This project is read-only.

Lite, or not Lite: that's the question.

Sep 5, 2012 at 9:46 AM

Hi guys.

many times I am in doubt whether to use the Lite in my objects.
So I solved it by inserting an extension method in Shop.Entity :

public static class CurrentServer
{
	public static IServerShop Current { get; set; }

	public static T Value<T>(this Lite<T> lite) where T : class, IIdentifiable
	{
		if (lite.EntityOrNull == null)
		{
			var value = Current.Retrieve(lite.RuntimeType, lite.Id);
			lite.SetEntity(value); 
		}
		return lite.EntityOrNull;
	}
}

Later in Shop.Web:

public class ServerShop : ServerBasic, IServerShop
{
	public ServerShop ()
	{
		Shop.Services.CurrentServer.Current = this;
	}
...

 

Finally in Shop.Windows I add this line in "public static bool NewServer()" method:

	Shop.Services.CurrentServer.Current = current;

Now everywere in my application I can use:

string ordEmployee = order.Employee.Value().LastName + ", " + order.Employee.Value().FirstName;

the Lite<Employee> is loaded the first time I call Value() method in a "Lazyness way"

What do you think about that?


Sep 5, 2012 at 1:51 PM
Edited Sep 5, 2012 at 2:23 PM

Hi angabanga!

Your idea is so good that is already implemented :) 

When calling:

   order.Employee.Retrieve().LastName + ", " + order.Employee.Retrieve().FirstName;

exactly the same hapends!  

This is the implementation of Retrieve on the Server class:

public static T Retrieve(this Lite lite) where T : class, IIdentifiable       
 {               
 if (lite.EntityOrNull == null)               
{                          
 lite.SetEntity((IdentifiableEntity)(IIdentifiable)Return((IBaseServer s)=>s.Retrieve(lite.RuntimeType, lite.Id)));     
 }              
  return lite.EntityOrNull;  
} 

In order to get the non-memory behavior, call order.Employee.RetrieveAndForget() instead. 

Hope it helps, 

...and I hope somebody changes this awfull codeplex text editor :S      

Sep 5, 2012 at 3:27 PM

Hi Olmo,


Thanks for the specification because my post is a bit 'ambiguous'.
In fact, the goal I wanted to achieve was to write more Business Logic directly into the entities, which is not possible otherwise.

For example:

public class OrderDN : Entity
{
....
    public string GetOrderEmployee()
    {
        return = order.Employee.Value().LastName + ", " + order.Employee.Value().FirstName;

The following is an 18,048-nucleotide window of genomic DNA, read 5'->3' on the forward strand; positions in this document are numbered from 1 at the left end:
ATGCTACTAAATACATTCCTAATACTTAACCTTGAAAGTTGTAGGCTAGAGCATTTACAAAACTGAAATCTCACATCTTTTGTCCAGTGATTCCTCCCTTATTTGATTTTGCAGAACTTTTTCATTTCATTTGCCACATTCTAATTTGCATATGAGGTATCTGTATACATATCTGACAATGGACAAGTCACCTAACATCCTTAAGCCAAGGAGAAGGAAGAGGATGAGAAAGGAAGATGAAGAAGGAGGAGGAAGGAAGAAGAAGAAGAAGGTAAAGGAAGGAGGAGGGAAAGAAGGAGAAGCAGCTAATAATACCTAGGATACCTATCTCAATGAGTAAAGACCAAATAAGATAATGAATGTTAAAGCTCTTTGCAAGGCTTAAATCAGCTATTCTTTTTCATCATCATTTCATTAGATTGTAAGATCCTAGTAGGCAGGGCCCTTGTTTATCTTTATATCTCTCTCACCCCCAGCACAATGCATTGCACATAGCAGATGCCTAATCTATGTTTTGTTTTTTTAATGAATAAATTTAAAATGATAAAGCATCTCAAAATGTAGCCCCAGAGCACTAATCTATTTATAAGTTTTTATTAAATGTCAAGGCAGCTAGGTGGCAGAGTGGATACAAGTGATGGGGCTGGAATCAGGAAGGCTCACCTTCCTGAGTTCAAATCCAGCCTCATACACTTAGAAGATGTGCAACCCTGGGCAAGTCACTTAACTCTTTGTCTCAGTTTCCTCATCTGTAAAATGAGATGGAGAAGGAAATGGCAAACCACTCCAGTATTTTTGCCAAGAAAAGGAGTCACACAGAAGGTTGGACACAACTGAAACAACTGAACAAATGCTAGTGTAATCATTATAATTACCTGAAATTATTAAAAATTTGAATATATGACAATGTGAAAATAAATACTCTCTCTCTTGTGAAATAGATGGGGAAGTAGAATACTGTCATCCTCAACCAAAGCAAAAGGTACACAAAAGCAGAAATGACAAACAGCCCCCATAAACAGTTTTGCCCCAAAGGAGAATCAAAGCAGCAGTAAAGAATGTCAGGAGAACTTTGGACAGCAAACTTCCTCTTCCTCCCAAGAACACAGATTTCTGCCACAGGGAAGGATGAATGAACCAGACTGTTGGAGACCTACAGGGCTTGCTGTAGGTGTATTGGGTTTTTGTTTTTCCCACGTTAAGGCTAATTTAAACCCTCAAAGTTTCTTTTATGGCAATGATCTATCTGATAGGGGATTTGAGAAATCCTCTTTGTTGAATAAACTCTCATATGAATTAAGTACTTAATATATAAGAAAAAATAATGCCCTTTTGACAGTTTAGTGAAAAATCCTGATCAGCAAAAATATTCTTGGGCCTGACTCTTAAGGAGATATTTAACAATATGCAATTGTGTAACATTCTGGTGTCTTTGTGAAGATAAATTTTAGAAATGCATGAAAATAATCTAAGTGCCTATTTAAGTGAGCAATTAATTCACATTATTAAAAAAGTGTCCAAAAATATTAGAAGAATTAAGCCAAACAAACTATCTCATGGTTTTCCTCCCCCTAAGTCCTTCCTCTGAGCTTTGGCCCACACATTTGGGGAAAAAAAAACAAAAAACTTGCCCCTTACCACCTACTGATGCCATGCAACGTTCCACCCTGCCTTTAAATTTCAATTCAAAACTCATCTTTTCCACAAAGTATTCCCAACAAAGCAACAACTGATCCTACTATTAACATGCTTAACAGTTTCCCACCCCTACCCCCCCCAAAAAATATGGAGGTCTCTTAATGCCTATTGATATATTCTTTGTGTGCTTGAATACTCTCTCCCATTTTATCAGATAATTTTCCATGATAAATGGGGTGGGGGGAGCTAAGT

}
....
    public SaveOrder()
    {
        this.Save();
    }
}


Sep 5, 2012 at 4:12 PM

Oh, I understand now. 

What you want is to abstract away the fact that you can be on a windows application, so you have to retrieve through the Server class, or on the server, where you use the Database class. 

There are some technical corner cases, like finding Implementations for a PropertyRoute, or finding the ExtensionsQueryTokens for a QueryToken that do exactly this, but for something like Retrieve... I'm not sure.  

Even if Retrieve is comfortable to use, its an slow solution. 

Your feature will make it too easy to make code like: 

   if(order.Provider.Retrieve().Company.Retrieve().Country.Retrieve().IsoCode == "US")

Because doing it the right way, by catching the value in the order, or maiking a query like this:

    order.Provider.InDB(p=>p.Company.Entity.Country.Entity.IsoCode) == "Us" 

will mean too much changes and abstracting the LINQ provider is not a good idea IMO. 

When you do myLite.Retrieve(), is time to reconsider your design:

* Maybe you should make a smaller query instead
* Maybe you should change the relationship to make it non-lite
* Maybe you should select entities instead of lites from a query
* Or in the worst case, maybe just  Retrieve the lite

Is more a pedagogical reason than a technical one. The fact that we make Lite<T> an explicit public type, as opposed to the hidden Linq to SQL EntityRef<T>, is because making it easy creates slow code.  

With Signum Engine, we try to remove all the friction when dealing with the database, but at the same time make abstractions that make clear when you are dealing with the database so you can write performant code.  

Feel free to implement you feature thought, maybe you can resist the temptation :)

Olmo.

Sep 5, 2012 at 4:59 PM

Thank you for your excellent considerations.